An Afternoon in Caldea Spa, Andorra

Caldea is Europe’s largest spa. When I found myself passing through Andorra on a road trip I couldn’t resist the opportunity to relax in its pools and hot tubs filled with water straight from Pyrenean hot springs.

The first thing I came across when I started researching ‘What to do in Andorra’ was the Caldea Spa. And as soon as I came across it I knew I had to go there.

I love a good spa. I haven’t been to many, but I’ve really enjoyed the few I have been to and at 6,000 square meters this is Europe’s largest. How could I resist? Continue reading “An Afternoon in Caldea Spa, Andorra”

Walking to Fethaland

A sunny day provided the perfect opportunity for walking to Fethaland – the remote northern point of Shetland Mainland.

Fethaland is one of those ends of the earth places.

It’s at the northernmost tip of Mainland in Shetland (Mainland is the name of the main island in the archipelago), miles from anywhere. You drive (there’s no public transport) along narrow single-track roads, winding along the coast until you come to Isbister. Then you walk. Continue reading “Walking to Fethaland”

13 Things to Eat in The Netherlands

This is the post where I disclose my liking for weird foods like chips with peanut sauce and mayo. And oily balls. Yes, really.

What would be the word for someone who is a bit obsessed with the Netherlands and has an affinity with all things Dutch? If my country of obsession was France I’d be a Francophile; England and I’d be an Anglophile. But Netherlandsophile just doesn’t have the same ring to it. Continue reading “13 Things to Eat in The Netherlands”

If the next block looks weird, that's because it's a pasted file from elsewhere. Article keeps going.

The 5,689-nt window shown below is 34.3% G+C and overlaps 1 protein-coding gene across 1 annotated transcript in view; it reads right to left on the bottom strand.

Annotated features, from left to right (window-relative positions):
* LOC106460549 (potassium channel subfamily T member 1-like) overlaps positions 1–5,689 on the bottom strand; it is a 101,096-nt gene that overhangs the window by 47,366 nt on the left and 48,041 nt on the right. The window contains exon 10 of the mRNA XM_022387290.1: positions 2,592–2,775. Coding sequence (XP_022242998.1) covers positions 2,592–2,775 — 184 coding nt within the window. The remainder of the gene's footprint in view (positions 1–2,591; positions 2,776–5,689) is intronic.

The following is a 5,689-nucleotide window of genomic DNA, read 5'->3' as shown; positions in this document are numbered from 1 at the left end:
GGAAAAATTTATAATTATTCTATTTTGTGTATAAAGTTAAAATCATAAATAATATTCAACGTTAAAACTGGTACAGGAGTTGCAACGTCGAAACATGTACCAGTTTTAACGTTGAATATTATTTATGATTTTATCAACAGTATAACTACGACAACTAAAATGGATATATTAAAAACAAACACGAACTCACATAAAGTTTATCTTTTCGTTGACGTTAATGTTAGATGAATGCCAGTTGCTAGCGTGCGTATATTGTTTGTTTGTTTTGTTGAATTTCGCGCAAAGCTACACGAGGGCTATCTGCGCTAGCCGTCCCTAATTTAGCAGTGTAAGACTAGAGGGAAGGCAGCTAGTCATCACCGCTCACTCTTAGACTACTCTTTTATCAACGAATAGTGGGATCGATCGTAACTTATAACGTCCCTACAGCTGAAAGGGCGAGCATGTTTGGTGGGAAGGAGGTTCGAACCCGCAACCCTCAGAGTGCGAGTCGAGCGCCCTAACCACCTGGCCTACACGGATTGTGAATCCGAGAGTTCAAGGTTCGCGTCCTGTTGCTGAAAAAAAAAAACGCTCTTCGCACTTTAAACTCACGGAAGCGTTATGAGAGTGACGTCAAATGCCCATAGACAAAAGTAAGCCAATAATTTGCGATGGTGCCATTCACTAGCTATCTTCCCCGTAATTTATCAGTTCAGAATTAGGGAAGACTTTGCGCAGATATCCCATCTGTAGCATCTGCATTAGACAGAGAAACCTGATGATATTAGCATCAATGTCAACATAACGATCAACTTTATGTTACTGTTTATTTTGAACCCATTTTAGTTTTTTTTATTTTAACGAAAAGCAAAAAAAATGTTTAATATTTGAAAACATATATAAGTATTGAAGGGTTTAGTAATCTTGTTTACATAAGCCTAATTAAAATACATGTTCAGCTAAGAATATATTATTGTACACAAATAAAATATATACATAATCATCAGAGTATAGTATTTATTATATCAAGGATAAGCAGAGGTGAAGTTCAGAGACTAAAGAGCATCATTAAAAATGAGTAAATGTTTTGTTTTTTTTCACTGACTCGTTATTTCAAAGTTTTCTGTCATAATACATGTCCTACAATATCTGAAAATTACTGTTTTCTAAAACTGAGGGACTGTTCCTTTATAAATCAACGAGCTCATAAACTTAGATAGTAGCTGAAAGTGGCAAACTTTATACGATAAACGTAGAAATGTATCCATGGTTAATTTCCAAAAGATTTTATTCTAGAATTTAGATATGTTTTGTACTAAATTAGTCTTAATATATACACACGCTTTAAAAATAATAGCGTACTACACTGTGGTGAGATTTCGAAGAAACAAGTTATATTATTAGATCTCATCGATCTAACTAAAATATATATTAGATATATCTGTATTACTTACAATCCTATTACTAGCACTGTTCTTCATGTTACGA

Friday Flickr – Dubai

Dubai didn’t live up to my expectations. This was a good thing.

Dubai had never appealed to me as a tourist destination. I’d considered living there and using it as a base for travelling around the region, but not as a destination in itself.

I mean, what’s the point in going all that way just to go to a shopping mall right? Continue reading “Friday Flickr – Dubai”

Västerbottens Museum, Umeå

This museum is about everything Västerbotten

I was only in Umeå because that was where the bus ended up and it was where I could pick up the night train back to Stockholm. I’d spent the summer walking northern Sweden’s Kungsleden trail and now I was on my way home. Continue reading “Västerbottens Museum, Umeå”

Friday Flickr – Muscat

A desert city by the sun. Friendly people, good food and a fascinating culture and history. What more could I want?